You’d be forgiven for assuming a quick and sure way to multiply profits and amplify organizational success is to increase the gender and racial diversity of any group. According to mainstream media, the effects of gender and racial diversity are universally favorable. However, professor Alice Eagly states, “the truth is there’s no adequate scientific basis for these newsworthy assertions.”
There is a clear consensus among anthropologists that races aren’t real, that they don’t reflect biological reality, and that most anthropologists don’t believe there is a place for race categories in science.
The revised edition of Danny Dorling’s book ‘Injustice: Why Social Inequality Still Persists,’ provides an analysis of contemporary issues and practices underpinning inequality and a concise interpretation of the main causes of the persistence of injustice in rich countries, together with possible solutions.
Stereotype threat occurs when an individual is afraid of confirming a negative stereotype about a group to which he or she belongs and, in a cruel irony, performs worse because of it. Research shows the phenomenon is real and can sabotage affirmative action.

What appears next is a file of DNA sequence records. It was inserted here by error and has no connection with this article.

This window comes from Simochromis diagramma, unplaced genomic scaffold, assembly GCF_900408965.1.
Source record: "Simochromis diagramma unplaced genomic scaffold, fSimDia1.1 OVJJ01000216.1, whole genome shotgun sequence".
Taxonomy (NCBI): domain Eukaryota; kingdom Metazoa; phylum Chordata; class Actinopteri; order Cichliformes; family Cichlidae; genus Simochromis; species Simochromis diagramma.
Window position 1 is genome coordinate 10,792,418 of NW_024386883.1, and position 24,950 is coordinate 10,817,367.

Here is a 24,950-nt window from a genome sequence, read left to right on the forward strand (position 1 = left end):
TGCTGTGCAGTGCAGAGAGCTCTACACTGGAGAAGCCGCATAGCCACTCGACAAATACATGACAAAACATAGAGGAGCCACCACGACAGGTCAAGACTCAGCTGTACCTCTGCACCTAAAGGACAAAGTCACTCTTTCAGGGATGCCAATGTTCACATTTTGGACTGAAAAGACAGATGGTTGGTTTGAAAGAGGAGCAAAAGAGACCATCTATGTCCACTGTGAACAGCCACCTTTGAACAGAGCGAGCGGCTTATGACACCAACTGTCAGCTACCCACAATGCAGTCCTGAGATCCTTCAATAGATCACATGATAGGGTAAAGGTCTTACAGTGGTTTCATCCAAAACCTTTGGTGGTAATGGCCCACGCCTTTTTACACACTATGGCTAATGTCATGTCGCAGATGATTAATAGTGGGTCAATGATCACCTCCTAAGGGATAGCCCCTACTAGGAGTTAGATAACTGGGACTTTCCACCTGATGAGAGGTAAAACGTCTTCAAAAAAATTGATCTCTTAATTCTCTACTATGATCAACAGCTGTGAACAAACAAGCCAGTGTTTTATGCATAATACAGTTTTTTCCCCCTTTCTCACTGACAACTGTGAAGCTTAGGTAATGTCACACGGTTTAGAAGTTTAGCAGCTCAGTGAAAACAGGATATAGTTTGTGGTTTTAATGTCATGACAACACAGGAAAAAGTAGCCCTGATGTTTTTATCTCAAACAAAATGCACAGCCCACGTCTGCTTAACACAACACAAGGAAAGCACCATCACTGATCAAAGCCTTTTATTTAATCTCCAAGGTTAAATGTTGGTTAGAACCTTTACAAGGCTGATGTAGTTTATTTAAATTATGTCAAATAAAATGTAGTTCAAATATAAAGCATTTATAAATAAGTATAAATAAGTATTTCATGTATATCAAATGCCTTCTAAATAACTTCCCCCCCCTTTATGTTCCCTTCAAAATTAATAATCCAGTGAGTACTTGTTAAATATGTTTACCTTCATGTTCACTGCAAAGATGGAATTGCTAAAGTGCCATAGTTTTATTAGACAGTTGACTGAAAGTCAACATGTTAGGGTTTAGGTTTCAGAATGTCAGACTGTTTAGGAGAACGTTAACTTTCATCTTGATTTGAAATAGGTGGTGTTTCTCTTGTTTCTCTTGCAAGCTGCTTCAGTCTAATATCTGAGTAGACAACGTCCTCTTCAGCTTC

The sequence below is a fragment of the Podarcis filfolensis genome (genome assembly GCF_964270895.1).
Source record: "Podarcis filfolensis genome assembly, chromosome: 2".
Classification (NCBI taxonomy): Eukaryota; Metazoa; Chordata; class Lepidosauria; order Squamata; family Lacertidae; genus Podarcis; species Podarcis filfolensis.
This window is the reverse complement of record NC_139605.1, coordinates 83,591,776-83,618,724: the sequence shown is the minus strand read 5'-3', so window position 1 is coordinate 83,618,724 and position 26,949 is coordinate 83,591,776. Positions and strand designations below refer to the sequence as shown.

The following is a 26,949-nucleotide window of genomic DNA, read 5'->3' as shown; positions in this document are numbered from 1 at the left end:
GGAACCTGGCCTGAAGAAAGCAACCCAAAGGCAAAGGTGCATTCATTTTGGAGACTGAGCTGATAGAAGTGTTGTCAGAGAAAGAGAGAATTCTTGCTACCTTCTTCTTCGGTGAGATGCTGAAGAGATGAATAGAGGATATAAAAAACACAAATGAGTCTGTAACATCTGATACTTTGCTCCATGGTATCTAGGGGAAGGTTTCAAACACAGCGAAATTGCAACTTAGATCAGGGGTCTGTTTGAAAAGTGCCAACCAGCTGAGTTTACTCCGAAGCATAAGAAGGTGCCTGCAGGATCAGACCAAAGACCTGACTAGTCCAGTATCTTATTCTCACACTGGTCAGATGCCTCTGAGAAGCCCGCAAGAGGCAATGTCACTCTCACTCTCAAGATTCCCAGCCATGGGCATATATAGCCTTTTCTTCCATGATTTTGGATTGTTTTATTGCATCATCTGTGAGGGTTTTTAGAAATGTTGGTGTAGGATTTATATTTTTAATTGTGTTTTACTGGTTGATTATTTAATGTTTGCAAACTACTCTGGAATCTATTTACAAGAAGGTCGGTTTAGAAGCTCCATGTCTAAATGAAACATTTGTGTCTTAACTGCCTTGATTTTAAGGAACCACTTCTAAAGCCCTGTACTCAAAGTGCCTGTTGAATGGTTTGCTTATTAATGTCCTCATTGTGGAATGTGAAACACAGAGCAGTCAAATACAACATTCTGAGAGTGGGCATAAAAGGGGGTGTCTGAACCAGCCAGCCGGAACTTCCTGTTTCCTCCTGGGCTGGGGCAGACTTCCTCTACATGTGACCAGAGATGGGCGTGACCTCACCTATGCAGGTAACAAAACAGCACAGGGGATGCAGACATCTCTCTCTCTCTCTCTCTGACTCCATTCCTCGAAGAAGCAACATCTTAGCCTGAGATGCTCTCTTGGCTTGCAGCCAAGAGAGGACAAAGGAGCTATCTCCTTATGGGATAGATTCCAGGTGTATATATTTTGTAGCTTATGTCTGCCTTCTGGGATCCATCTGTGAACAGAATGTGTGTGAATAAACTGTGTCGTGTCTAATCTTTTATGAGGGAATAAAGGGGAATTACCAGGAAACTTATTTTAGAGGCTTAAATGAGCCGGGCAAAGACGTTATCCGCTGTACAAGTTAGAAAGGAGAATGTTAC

Despite its obsession with the concept of equal opportunity, the United States hasn’t actively monitored its residents’ social mobility for more than four decades. Now a group of social scientists have proposed an efficient way using existing tools to chart mobility.
Social epidemiologist Kate Pickett, co-author (with Richard Wilkinson) of The Spirit Level: Why Equality is Better for Everyone, argues that inequality […]
In a recent article in the American Sociological Review, sociologists have uncovered a sprawling mental health cost to the massive and rapid increase in incarceration in the United States.